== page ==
In various regions of the world, there is an urgent need to address energy challenges by accelerating the transformation of energy and industrial systems. The problem is quite complex in rapidly developing composite regions, with the necessity to coordinate the dynamic development of
[...] Read more.
In various regions of the world, there is an urgent need to address energy challenges by accelerating the transformation of energy and industrial systems. The problem is quite complex in rapidly developing composite regions, with the necessity to coordinate the dynamic development of energy and industry in several heterogeneous subregions. Through a typical case study on the Beijing–Tianjin–Hebei (BTH) region, this study attempts to form a referable methodology for the coordinated development of energy and industry for the sustainable development of rapidly developing composite regions. The concept of an Integrated strategy of Sustainable development objectives, Decision-making systems, Operation systems, and Physical systems (I-SDOP) is proposed to describe the multilayer dynamics of complex energy and industrial systems. A five-step I-SDOP analysis is conducted to determine an integrated strategy for the coordinated development of energy and industry in the BTH region, based on the analysis of its sustainable development objectives, decision-making systems, operation systems, and physical systems. The results indicate the importance of innovation sources and extensive communications to promote market reform and engineering projects that fulfill the strong political wills and strategic plans of China’s central government. Full article
Figures

Figure 1

Open AccessOpinion The Era of Sustainability: Promises, Pitfalls and Prospects for Sustainable Buildings and the Built Environment
Sustainability 2018, 10(6), 2092; https://doi.org/10.3390/su10062092
Received: 7 May 2018 / Revised: 15 June 2018 / Accepted: 17 June 2018 / Published: 20 June 2018
PDF Full-text (849 KB) | HTML Full-text | XML Full-text
Abstract
Following 25 years of efforts in the field, the author discusses the situation of the construction sector by reflecting on the 3Ps of the era of sustainability: the promises of sustainability; the pitfalls in the interpretation of sustainability for construction; the prospects for
[...] Read more.
Following 25 years of efforts in the field, the author discusses the situation of the construction sector by reflecting on the 3Ps of the era of sustainability: the promises of sustainability; the pitfalls in the interpretation of sustainability for construction; the prospects for sustainable buildings and the built environment in the future. The paper is organized into five sections. The first section introduces the emergence of sustainable construction, its promises and challenges for architects and engineers. The second section considers how sustainability has been interpreted in practice in construction, i.e., primarily through the process of greening buildings and the built environment. The third section describes the main pitfalls that such interpretation has determined, including the role played by evaluation and assessment systems for sustainable buildings. The fourth section examines prospective paths to overcoming such pitfalls, with particular concerns for new professionalisms and the ensuing role for higher education. The fifth section concludes by supporting the idea that the era of sustainability is still necessary, if sustainability itself becomes a sort of ‘container concept’ of all that is necessary for long-lasting natural and human life on Earth. Full article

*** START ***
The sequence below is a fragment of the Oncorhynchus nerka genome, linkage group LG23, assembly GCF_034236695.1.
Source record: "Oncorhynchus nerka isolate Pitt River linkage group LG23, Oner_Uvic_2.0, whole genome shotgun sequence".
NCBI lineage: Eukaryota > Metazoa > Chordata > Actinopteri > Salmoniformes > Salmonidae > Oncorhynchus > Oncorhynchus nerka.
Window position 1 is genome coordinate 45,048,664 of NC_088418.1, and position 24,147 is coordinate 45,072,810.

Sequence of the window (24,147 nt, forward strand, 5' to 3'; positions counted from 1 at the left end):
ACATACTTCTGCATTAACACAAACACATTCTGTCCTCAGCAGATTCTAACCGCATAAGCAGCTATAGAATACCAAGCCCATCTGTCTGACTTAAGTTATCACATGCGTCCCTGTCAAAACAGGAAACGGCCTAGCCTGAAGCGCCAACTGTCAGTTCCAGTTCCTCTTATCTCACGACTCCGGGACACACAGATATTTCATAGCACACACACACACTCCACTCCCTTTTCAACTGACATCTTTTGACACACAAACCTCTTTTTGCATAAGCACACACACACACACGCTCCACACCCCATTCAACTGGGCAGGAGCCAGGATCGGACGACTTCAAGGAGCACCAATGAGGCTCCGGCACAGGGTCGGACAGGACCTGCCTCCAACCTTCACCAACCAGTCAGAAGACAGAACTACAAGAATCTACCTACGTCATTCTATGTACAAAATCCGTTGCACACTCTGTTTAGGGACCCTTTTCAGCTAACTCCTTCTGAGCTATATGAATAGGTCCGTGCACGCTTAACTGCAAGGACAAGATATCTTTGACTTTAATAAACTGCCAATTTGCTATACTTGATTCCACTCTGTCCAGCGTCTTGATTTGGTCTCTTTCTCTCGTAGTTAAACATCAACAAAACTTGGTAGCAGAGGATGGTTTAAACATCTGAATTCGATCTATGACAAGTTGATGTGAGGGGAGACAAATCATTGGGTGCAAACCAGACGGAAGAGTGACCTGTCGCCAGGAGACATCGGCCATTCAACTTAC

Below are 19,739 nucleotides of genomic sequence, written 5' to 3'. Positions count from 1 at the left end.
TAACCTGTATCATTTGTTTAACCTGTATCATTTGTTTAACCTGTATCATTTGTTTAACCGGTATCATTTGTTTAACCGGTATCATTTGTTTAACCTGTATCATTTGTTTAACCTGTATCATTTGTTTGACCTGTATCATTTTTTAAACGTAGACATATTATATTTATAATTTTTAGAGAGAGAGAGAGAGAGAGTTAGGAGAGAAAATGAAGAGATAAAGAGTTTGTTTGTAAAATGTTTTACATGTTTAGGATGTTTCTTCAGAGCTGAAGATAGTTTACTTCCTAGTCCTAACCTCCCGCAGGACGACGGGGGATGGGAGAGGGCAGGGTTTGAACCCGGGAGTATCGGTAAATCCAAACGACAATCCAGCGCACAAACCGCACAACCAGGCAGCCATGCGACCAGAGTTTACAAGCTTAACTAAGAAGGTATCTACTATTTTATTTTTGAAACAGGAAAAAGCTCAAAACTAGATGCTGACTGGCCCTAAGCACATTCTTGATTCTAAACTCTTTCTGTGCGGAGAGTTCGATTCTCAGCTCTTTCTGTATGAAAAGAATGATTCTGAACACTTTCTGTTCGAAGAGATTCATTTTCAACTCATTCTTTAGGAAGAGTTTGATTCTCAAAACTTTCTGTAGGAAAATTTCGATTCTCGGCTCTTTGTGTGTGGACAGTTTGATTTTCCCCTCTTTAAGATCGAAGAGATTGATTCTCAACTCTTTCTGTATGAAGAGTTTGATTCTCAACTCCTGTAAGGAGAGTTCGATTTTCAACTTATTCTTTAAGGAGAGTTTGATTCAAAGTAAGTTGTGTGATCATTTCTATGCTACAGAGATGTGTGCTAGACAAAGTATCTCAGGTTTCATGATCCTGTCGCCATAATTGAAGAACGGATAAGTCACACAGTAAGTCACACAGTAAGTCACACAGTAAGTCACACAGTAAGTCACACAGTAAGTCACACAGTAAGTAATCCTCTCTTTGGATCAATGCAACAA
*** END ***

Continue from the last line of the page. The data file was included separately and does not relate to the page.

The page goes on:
Figures

Figure 1

Open AccessArticle An Assessment of Critical Reflection in Management Education for Sustainability: A Proposal on Content and Form of Shared Value Rationality
Sustainability 2018, 10(6), 2091; https://doi.org/10.3390/su10062091
Received: 12 May 2018 / Revised: 11 June 2018 / Accepted: 14 June 2018 / Published: 20 June 2018
PDF Full-text (2111 KB) | HTML Full-text | XML Full-text
Abstract
This article describes and analyzes a proposal for the teaching-learning of strategic management for business students, from the angle of critical reflection (CR) presuppositions. The proposal was designed to broaden the dominant rationality in teaching strategies at business schools and has been in
[...] Read more.
This article describes and analyzes a proposal for the teaching-learning of strategic management for business students, from the angle of critical reflection (CR) presuppositions. The proposal was designed to broaden the dominant rationality in teaching strategies at business schools and has been in progress since 2011 in a Brazilian business school. We argued that changes in the organizational environment and in competition demand not only a review of strategy theoretical content, but also of the way that strategy is taught with more critical and reflective teaching-learning approaches. We conducted a survey to analyze the results of this educational experience from students’ points of view. Considering a sample of 165 undergraduate students who have taken the course since its implementation, we evaluated the students’ CR levels. The results present implications for professors, business schools, and researchers, revealing challenging aspects and also CR enhancers in the context of the undergraduate strategy initiative. We expect that the described experience can be replicated and improved in comparative studies in different geographical and disciplinary contexts, encouraging the evaluation and promotion of CR in the teaching of strategic management in business education. Full article